Edgar P. Benjamin: philanthropist, noted attorney and banker
Anthony W. Neal | 3/28/2013, noon
Edgar Pinkerton Benjamin enjoyed a long, prosperous life in Boston as a successful attorney, banker and philanthropist.
The youngest of five children, he was born in Charleston, S.C., to an African American mother and a Hebrew father. Although he told one source his date of birth was Dec. 22, 1871, Benjamin’s age is listed as six months old on the June 23, 1870 U.S. Census report for Charleston, making it more likely that he was born around Dec. 22, 1869.
His mother, Eliza H. Benjamin, brought him to Boston in 1872 with his three sisters, Charlotte, Miriam and Eva, and his brother, Lyde. Such a brave mother she was, Benjamin explained, “single-handed and alone” conquering “climate and privation so that her children might ‘get a good schooling.’”
He was convinced that the teachings and training of “the best mother that ever lived” had been the “foundation stone” upon which his success was built.
Benjamin graduated from the Sherwin Grammar and English High schools and was president of the Sherwin School Association. His chosen calling was to become an attorney; thus, he attended Boston University School of Law and graduated in 1894.
He and 58 other proficient young men — including African American Curtis J. Wright — were formally admitted to the Massachusetts Bar on Aug. 6, 1894. He took the oath that day as Justice Oliver Wendell Holmes Jr. of the Supreme Judicial Court presided.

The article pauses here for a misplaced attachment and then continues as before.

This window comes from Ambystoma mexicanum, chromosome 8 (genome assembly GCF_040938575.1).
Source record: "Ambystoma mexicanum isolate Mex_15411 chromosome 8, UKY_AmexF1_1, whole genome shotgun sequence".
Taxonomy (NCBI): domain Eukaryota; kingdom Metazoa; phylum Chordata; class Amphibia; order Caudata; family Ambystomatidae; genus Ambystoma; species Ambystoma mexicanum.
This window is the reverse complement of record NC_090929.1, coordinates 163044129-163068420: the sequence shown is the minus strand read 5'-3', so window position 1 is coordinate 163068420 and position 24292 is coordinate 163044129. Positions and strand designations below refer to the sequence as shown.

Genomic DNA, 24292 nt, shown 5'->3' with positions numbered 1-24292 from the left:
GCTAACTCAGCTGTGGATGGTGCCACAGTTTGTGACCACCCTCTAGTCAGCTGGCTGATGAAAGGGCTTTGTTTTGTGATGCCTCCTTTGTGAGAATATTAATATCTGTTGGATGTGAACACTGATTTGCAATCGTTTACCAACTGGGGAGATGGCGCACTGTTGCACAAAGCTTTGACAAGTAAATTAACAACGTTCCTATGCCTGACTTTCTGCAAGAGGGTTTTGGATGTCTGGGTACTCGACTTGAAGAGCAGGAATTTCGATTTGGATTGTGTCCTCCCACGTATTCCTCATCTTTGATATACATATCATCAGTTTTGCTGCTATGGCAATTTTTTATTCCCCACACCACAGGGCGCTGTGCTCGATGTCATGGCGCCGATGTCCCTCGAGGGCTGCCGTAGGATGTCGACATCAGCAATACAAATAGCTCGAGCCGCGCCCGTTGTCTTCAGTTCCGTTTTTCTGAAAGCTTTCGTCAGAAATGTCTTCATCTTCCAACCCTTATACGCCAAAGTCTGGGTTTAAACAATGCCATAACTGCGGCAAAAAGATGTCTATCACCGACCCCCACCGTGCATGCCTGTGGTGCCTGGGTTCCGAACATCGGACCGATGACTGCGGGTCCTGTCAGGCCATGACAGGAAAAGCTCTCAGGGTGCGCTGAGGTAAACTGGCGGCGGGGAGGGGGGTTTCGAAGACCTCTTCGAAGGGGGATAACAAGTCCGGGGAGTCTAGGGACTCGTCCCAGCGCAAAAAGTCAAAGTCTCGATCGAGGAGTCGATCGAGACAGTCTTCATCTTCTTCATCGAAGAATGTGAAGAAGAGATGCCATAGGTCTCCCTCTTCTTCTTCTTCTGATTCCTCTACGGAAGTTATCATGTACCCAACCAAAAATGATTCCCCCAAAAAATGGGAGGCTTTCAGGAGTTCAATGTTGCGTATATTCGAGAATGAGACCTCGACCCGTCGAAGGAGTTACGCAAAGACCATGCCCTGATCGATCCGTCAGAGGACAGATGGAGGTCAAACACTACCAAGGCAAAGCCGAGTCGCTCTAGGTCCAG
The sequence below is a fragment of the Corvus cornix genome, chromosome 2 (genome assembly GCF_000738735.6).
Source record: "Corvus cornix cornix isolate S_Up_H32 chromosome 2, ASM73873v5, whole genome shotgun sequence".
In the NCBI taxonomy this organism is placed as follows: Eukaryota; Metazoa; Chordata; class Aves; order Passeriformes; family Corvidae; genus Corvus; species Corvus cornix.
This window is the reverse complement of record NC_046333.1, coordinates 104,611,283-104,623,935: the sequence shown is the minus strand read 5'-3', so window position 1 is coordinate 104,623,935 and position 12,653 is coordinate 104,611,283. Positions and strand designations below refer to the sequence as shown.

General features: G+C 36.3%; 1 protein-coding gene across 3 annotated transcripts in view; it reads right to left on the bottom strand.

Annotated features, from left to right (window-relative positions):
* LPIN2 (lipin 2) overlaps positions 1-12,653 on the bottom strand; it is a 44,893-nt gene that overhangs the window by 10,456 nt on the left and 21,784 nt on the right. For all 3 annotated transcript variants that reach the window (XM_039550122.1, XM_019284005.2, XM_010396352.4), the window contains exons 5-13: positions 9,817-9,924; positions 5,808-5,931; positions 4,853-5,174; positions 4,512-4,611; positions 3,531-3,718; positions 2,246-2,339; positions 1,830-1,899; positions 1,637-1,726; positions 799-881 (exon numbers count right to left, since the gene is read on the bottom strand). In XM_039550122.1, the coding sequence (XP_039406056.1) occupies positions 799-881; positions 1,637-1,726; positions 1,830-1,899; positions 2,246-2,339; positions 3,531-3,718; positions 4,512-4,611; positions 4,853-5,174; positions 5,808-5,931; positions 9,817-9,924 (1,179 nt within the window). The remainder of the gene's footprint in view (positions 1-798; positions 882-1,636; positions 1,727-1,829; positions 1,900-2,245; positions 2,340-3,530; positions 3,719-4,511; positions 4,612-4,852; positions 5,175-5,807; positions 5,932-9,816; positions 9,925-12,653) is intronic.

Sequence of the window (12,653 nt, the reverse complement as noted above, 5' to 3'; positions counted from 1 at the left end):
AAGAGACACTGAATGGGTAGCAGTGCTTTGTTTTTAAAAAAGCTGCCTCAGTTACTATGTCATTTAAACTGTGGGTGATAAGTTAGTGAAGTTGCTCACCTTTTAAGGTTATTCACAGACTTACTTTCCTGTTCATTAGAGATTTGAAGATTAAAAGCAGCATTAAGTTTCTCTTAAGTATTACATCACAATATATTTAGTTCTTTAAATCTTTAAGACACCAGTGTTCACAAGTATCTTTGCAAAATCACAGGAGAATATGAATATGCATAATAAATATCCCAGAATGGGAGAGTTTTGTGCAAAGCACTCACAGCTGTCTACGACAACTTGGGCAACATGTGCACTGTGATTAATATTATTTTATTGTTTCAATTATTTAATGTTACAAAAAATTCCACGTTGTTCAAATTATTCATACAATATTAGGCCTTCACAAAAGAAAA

Benjamin desired working for a first-class law firm for a year or two but found available positions few and far between and entirely without compensation.
His mother must have taught him a valuable lesson in self-reliance. In 1914, he wrote, “With a loan of 20 dollars, a desk, and a couple of chairs as office equipment, I started out, and have remained in the same building but in larger quarters to the present time.”
Benjamin set up his law office at 34 School St. in Boston in 1894, where it remained for more than 20 years.
One month after his admission to the bar, he advertised his law practice in The Woman’s Era — the magazine of African American journalist Josephine St. Pierre Ruffin. Benjamin handled both civil and criminal cases, but the criminal matters comprised only a small part of his caseload.
Nonetheless, the criminal cases were always more conspicuous to the general public. In 1896, he gained admission to the United States Supreme Court Bar, and he eventually became sole counsel to many large firms, corporations and business associations.
Making and keeping three resolutions enabled Benjamin to enjoy a successful legal career. First, he never solicited work or patronage. “It must come unsought on my part,” he insisted. Most of his clientele came from the ranks of strangers.
Second, he vowed to give each client his best work and his best judgment, even if the latter meant dissuading that client from litigating. And finally, he showed loyalty to his clients and to the ethics of his profession.
Oddly enough, at that time, a large part of Benjamin’s business came to him through a Southern white man who had resided in Boston, and whose friendship he found invaluable.